By Tony Cliff
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Extra resources for A world to win: life of a revolutionary
We thought that now the differences would be clarified. Alas, the leaders of the party were very clever and underhanded, and after the statement was read they stood up and applauded. Probably the British visitors thought that the young man with his poor English simply expressed himself poorly. A few days after the ILP MPs left Palestine to return to Britain our group was ex pelled for making the above statement. By the way, eight years later, in 1946, my path crossed that of Campbell Stephen again.
An urge to leave Palestine and go to Egypt The fact that we were getting nowhere was becoming more and more frustrating. Formally we said the right things: Arab workers should fight Zionism and imperialism and break with the reactionary Arab lead ership; Jewish workers should join the Arab masses in the struggle. We repeated the word ‘should’ again and again. One expression of this was a series of three articles I wrote for the American Trotskyist monthly New International: ‘British Policy in Palestine’ (October 1938), ‘The Jewish-Arab Conflict’ (November 1938), and ‘Class Politics in Pales tine’(June 1939).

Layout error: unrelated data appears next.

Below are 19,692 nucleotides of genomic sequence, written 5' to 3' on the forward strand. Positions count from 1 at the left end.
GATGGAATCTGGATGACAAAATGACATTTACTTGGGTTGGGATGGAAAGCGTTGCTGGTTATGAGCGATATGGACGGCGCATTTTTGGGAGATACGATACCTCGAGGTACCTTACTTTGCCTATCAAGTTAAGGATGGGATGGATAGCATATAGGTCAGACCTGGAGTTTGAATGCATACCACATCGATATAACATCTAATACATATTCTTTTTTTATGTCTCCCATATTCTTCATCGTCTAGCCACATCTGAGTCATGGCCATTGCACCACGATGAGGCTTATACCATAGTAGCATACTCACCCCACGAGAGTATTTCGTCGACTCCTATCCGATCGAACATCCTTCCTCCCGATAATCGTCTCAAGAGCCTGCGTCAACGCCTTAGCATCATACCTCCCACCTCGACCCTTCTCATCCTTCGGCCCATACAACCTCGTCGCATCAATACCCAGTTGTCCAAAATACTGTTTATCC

4 It was impossible in 1946 not to see that capitalism did not suffer from general stagnation and decay. Full employment, a speedy rise of production and improvements in living standards were to be seen everywhere. 6 Using his theory of permanent revolution Trotsky argued that in backward, underdeveloped countries the accomplishment of bourgeois 41 A WORLD TO WIN democratic tasks— national liberation and agrarian reform— could be advanced only by working class power. This too was refuted by actual events.
A world to win: life of a revolutionary by Tony Cliff